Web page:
I knew I was close - lots of fresh scat on the ground, seed-stippled, each heap with its own orbiting cloud of flies, the stink competing for my attention with the pervading reek of rotten fish. Turning a corner, I sent a cloud of scavenging ravens flapping into the sky; the eagles remained, unmoving but watchful of my passing. There were pug-marks in the mud, broad game-trails in the grass. Perhaps the bear was gone - or perhaps he was behind me. After three hours of stalking, that nasty eyes-on-the-back-of-my-neck feeling was stronger that ever, and my hand hovered above the holster on my hip.
I decided on one final pass through the thicket before giving up - having already seen the runs and the fish scraps, I knew that he must spend a lot of time there. Leaving open ground was a risky tactical move, though. In the thicket, I could pass right by whole squadrons of bears without ever realizing - and a pounce could bring me down before I could even draw, let alone aim.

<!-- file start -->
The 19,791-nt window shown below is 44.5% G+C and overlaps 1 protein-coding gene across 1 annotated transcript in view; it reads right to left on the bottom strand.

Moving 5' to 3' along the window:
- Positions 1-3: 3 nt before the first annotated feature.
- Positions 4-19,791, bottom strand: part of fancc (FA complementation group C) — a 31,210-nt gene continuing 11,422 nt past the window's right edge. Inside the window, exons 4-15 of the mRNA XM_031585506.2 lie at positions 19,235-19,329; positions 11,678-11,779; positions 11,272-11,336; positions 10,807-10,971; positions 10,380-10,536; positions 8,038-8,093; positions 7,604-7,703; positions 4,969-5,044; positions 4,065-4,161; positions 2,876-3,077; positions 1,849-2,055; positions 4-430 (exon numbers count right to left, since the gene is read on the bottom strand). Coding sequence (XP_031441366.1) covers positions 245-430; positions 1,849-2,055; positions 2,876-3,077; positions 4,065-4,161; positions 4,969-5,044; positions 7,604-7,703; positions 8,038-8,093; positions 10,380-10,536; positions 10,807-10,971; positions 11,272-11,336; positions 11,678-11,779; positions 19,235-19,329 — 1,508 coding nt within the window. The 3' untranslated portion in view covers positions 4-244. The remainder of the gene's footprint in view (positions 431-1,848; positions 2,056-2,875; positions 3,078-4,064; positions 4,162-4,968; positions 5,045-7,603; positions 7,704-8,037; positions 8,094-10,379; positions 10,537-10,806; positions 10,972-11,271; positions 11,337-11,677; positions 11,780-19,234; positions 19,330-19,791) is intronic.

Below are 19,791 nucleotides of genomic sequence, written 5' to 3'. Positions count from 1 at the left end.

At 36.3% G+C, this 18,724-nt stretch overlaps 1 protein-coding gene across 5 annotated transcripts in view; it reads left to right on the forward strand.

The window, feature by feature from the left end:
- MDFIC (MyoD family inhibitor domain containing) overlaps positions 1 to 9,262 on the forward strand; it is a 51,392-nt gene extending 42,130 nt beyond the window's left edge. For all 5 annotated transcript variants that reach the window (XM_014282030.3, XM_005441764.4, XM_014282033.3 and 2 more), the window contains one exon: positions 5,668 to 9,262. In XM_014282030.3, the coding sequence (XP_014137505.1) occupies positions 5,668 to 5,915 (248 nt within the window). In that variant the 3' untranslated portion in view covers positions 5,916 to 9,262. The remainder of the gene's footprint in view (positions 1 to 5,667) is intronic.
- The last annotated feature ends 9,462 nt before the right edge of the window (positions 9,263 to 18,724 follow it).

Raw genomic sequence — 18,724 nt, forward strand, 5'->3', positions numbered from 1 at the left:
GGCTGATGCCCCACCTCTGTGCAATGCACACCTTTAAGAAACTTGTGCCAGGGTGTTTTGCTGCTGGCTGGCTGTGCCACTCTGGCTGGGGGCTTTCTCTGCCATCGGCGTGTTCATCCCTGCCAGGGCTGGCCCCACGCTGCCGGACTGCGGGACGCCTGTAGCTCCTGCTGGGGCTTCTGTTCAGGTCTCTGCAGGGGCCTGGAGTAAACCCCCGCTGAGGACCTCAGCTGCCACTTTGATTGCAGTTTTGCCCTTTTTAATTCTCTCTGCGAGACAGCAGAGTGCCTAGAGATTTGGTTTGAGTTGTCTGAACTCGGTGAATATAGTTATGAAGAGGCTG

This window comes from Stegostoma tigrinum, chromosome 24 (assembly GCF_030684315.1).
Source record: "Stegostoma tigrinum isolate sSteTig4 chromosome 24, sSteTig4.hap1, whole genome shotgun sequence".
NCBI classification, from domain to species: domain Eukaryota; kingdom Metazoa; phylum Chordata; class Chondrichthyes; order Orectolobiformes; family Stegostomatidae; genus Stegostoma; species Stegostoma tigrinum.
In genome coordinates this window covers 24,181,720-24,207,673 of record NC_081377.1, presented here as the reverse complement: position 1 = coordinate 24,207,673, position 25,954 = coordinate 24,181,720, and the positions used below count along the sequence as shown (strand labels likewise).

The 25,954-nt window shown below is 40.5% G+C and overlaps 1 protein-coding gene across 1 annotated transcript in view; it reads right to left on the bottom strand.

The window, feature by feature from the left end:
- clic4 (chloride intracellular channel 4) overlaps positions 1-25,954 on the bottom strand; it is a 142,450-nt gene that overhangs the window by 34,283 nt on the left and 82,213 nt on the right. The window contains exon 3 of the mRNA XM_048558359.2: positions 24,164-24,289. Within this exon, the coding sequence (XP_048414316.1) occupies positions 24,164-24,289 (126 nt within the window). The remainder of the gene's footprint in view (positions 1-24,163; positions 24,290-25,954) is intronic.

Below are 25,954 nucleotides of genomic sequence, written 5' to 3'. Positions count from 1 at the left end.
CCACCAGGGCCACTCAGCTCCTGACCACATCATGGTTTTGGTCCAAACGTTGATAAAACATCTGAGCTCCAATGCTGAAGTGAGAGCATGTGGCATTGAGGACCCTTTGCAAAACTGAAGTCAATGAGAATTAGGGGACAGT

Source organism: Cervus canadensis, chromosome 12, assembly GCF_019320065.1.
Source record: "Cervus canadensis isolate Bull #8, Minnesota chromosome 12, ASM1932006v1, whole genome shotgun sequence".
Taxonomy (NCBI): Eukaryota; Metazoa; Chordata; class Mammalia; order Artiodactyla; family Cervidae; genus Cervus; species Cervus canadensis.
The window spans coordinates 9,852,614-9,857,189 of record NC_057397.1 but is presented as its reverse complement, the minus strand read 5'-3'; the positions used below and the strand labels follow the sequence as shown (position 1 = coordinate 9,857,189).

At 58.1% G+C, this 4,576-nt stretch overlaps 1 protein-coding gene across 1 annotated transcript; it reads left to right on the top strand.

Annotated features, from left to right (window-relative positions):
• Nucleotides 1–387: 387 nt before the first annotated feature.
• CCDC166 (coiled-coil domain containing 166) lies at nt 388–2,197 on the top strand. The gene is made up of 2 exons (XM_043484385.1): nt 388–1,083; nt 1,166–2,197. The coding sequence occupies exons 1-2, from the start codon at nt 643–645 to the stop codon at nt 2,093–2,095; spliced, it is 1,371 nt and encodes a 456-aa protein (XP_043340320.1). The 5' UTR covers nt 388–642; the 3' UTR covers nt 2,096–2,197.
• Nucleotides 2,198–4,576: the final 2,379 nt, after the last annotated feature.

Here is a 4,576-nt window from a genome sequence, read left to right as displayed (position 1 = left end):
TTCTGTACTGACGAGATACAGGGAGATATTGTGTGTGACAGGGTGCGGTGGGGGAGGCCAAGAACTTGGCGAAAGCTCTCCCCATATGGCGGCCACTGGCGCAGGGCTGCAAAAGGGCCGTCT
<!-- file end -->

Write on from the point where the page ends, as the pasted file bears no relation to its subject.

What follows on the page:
Then, something clicked in my awareness, and 15 yards ahead, the dark shape framed by the bushes snapped into focus. Glossy black fur framed intelligent eyes that looked directly at me. For an instant, the bear and I stared at each other. His head was disconcertingly big and high. Being face to face with a large carnivore of uncertain intention concentrates the mind perfectly. The yard, the stink, even the surrounding thicket, all vanished, leaving nothing but overwhelming awareness of bear.
Before I could raise either camera or my Capsaicin-based spray, he turned- and, immediately, vanished in the thicket. I would hate to inadvertently trap a nervous bear in a confined space; I circled the thicket once, very, very warily. Then I gave up. I have no video; but I have found my bear.